Pyotr Tchaikovsky — Symphony No. 6 (‘Pathetique’)

I’m sure a million other people feel this, but pathetique is my symphony. How everything is ruined by an anxious state of mind, how one goes through extreme bouts of energy accompanied by much more prolonged periods of doubt, how – just like the waltz in the second movement – while everyone else dances to three, I dance to five, nearly tripping up at the end of each bar. This symphony changed all symphonies that came after. Symphonies became even more introspective. Instead of festive celebrations of the world around us they became worlds in themselves. It is so heartening to see that this performance has been watched two and a half million times.

The Prejudice Against Classical Music

Quiet seems rarer than ever before. Televisions blare, phones make these tinny squeals, car engines moan, people chat over the humming and grunting of omni-present technology; and others are inconsiderate of the fact that, when listening to music, many of us do not wish to be disturbed. Music is an activity in itself, and not a supplement to one’s daily activities. If anything, daily life seems hostile to classical music.

I’m starting to think modern society has, knowingly or not, designed itself in sharp opposition to classical music. The topic came to mind when I was listening to a work — a concerto — on my iPhone the other day, and it was described as a song. I hadn’t noticed this before. When I scrolled through my library, every track was in fact described as a song. Songs make up the bulk of popular music but are probably a minority of classical music.

This is a trivial example, but it gets the ball rolling. There is a clear divide between classical and popular music, and the latter has dominance. Popular culture has prioritised music that makes you move over music that makes you feel. The focused, intense and active listening experience is fought against at every turn. The listener is expected to do no work except to let their body react in whichever rude way it wants. Any music without explicit, pulsing metres and immediate accessibility is a big no, then.

The ‘loudness war’ is a side effect of this, whereby the dynamics of all modern recorded music is squashed and raised in order to produce the most bombastic physical effect possible. The dynamic range of classical music is a rude shock to many. It just isn’t as dense and loud enough to block out surrounding noises.

What should be a rude shock to many, but is instead the vulgar norm, is the importance of sexuality in popular music. Even in the most awful Peter Sellars operas, you won’t see a nearly-nude model twerking frenetically. This is so bad that it’s become a novelty in popular culture to see an not-so-attractive person sing well (Adele at the very beginning; at the extreme end, Susan Boyle). Classical performers are not only less sexual, but much of the genre itself is not at all visual either.

The emphasis on performers has denigrated the role of the composer. The era of singer-songwriters (despite the fact many don’t actually write their own songs) means that few understand and appreciate how a classical work is delivered — i.e. how musicians interpret the composer’s work and why that’s important. The worst of this is when someone thinks that classical musicians are dinosaurs, rigidly sticking to a score without any individuality and expressiveness. No, I lie: the worst is when ill-informed people don’t even distinguish between composer and performer.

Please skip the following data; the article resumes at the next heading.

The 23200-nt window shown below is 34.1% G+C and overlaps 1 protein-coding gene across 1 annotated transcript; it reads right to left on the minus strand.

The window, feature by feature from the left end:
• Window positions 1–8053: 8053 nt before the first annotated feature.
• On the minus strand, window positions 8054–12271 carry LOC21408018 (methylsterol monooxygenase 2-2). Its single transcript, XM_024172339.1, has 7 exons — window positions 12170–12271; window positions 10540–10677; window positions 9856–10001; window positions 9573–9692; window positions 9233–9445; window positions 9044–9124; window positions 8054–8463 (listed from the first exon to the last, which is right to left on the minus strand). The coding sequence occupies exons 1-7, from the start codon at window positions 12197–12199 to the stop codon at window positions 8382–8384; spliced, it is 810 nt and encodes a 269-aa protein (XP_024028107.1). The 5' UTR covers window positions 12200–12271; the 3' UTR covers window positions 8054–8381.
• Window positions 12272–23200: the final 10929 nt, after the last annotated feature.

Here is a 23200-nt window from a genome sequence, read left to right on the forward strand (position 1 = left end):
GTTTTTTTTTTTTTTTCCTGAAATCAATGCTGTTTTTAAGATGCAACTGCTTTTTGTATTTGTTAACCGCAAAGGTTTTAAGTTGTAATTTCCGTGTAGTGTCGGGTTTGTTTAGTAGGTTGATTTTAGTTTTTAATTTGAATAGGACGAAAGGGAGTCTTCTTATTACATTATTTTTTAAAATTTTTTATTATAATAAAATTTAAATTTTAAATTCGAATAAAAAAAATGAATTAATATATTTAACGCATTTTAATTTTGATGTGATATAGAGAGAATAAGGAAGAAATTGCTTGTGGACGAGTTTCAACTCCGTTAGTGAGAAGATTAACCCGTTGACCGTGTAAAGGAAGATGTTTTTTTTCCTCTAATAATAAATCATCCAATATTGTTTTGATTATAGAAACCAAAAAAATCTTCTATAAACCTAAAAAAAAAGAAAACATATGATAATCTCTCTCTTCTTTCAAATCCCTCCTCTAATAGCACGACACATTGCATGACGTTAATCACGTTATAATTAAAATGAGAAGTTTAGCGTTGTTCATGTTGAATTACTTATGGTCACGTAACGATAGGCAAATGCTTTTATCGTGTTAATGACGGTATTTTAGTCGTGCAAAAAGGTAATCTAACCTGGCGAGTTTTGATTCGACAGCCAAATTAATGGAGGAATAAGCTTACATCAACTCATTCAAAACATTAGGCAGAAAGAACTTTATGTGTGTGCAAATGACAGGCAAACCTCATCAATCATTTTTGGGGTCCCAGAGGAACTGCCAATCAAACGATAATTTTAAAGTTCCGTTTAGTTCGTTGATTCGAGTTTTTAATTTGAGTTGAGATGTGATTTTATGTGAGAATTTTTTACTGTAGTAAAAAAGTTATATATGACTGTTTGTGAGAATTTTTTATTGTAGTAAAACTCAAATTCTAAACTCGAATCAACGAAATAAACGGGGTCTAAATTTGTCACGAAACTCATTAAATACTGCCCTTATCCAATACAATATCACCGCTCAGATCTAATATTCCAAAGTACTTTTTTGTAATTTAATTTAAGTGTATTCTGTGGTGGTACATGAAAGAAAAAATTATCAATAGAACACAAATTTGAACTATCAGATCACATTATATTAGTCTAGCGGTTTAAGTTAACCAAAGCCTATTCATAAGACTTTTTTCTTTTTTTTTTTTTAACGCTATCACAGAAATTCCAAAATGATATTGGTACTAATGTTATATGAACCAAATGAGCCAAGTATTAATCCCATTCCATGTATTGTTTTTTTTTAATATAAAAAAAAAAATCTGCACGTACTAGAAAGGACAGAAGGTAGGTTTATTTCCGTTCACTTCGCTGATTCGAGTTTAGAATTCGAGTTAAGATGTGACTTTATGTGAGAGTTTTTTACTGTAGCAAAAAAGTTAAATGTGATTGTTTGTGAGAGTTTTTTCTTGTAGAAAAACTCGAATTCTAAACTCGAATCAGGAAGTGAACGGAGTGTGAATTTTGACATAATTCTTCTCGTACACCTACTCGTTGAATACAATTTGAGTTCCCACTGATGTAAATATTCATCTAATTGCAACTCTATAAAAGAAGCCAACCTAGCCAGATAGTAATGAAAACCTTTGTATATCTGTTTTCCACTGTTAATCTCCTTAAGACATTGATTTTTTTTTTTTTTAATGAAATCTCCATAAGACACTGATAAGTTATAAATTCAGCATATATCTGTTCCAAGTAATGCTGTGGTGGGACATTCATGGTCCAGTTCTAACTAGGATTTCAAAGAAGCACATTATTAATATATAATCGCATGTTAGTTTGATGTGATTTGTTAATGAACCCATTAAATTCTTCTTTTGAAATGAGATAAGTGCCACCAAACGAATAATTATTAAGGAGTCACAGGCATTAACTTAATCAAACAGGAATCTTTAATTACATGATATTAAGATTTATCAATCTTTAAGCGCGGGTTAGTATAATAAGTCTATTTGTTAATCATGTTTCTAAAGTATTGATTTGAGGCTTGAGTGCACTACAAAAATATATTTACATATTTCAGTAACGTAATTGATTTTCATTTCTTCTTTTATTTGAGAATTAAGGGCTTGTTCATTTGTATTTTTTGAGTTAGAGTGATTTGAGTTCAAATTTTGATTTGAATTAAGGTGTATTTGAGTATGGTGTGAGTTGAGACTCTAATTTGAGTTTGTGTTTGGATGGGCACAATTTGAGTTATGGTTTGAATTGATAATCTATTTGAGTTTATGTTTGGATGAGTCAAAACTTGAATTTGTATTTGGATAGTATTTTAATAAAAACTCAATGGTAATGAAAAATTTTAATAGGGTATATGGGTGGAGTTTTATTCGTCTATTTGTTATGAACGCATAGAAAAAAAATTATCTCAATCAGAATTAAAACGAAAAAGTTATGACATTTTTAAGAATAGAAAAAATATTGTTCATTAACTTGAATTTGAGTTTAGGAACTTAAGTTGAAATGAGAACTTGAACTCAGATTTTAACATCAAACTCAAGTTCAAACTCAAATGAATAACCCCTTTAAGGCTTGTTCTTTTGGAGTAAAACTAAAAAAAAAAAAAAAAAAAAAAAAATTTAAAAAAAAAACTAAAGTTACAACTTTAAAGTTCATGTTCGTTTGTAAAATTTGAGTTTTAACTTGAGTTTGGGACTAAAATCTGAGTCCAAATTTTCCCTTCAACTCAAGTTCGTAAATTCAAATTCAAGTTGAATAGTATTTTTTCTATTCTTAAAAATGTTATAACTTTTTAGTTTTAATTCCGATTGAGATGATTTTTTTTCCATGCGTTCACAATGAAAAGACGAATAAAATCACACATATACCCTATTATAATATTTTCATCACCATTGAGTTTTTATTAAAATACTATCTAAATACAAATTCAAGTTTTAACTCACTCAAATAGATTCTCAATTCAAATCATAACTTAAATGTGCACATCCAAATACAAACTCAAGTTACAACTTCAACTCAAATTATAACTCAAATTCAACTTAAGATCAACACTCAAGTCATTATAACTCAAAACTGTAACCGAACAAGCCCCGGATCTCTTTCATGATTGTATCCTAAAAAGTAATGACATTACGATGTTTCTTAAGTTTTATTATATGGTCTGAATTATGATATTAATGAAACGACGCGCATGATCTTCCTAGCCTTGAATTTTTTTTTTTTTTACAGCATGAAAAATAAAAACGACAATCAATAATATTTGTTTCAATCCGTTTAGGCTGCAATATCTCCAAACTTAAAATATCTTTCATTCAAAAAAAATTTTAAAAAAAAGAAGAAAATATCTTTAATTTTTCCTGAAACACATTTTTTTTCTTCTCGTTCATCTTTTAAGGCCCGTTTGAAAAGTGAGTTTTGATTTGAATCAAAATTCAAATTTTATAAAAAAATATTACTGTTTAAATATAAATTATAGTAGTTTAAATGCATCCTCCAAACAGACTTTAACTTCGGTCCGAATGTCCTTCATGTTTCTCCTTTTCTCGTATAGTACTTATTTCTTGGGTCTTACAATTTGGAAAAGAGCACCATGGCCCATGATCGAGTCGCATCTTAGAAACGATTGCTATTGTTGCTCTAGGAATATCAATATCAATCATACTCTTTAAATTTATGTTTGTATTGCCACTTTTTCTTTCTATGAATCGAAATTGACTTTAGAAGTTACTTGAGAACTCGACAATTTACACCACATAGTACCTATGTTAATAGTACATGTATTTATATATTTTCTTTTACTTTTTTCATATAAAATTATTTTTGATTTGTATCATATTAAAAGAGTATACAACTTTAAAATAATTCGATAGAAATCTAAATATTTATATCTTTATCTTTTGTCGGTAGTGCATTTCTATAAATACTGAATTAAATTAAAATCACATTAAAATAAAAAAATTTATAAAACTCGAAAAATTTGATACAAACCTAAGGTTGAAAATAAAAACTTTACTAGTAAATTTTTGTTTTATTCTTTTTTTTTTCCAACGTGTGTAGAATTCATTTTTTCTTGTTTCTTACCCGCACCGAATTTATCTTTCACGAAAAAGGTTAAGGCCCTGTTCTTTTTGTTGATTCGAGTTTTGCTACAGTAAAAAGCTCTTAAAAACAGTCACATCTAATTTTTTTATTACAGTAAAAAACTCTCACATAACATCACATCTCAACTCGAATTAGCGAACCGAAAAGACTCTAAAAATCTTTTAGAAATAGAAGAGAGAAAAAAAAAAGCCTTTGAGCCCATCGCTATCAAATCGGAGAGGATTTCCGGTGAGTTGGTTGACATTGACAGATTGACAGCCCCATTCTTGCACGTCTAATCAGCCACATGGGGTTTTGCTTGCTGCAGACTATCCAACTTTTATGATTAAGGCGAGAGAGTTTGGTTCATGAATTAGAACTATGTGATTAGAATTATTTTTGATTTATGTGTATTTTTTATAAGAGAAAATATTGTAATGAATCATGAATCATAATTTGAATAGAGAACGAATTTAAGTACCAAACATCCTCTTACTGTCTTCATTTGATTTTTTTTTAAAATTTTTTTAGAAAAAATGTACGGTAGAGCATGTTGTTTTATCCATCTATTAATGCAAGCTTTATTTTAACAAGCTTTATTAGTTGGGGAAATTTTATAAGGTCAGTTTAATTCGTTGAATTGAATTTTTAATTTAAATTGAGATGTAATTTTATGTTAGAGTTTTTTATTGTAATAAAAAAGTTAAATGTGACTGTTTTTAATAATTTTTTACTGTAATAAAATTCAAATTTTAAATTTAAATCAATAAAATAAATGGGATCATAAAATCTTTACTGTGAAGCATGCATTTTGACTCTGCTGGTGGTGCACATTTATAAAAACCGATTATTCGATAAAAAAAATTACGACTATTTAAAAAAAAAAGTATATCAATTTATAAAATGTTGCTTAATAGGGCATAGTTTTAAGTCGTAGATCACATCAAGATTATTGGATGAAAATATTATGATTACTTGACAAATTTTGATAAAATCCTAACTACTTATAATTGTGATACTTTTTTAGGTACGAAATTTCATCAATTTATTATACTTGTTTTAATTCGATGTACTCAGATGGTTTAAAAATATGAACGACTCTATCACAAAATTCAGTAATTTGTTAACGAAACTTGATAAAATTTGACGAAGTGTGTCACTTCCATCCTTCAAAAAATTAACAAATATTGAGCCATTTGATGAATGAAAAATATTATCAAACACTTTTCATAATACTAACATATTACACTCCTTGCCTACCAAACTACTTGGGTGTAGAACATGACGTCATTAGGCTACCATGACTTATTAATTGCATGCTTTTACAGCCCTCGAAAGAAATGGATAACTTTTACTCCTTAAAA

Perhaps I’m being too much of a miserabilist. It certainly wouldn’t be the first time. I must admit I was left hopeful a month or so back when seeing the Aurora Orchestra perform in the streets of Norwich. They are quite an exciting young orchestra who abide by two popular conventions: they play standing up, and they play from memory. A portable orchestra, as it were.

Playing in the gardens, a shopping mall and outside the imposing Millennium Library, they attracted a large interested audience who sat through the entire performance of the outer movements of Beethoven 5. The orchestra did not seem too out of place, and the public clearly enjoyed it. It was Beethoven, so the sounds of cars (although less of a problem in a city like Norwich) and pedestrian traffic had stiff competition. I was close up, so it was doubtless better for me. But still, with the noticeable background noise I didn’t enjoy the music as much as I had when listening to recordings at home.

What I did enjoy, however, was other people enjoying the music. A woman behind me was humming away to the fourth movement; I couldn’t tell if she knew it already or had simply picked up the melody. I yielded to temptation and joined in. I heard another woman, upon the performance ending, say to her friend, ‘luvly jubbly!’

As wonderful as this all is, many people were interested by the performance, I suspect, because it was a novelty. Towns and cities are not spaces conducive to classical music, with many lacking a dedicated concert hall. I enjoyed the event so much because such events are odd in modern life, because classical music is odd in modern life.

I remember walking back, and past the gardens at which the orchestra had earlier played. There now was a ghastly rock band attracting a much larger crowd. And gone was my flirtation with hope.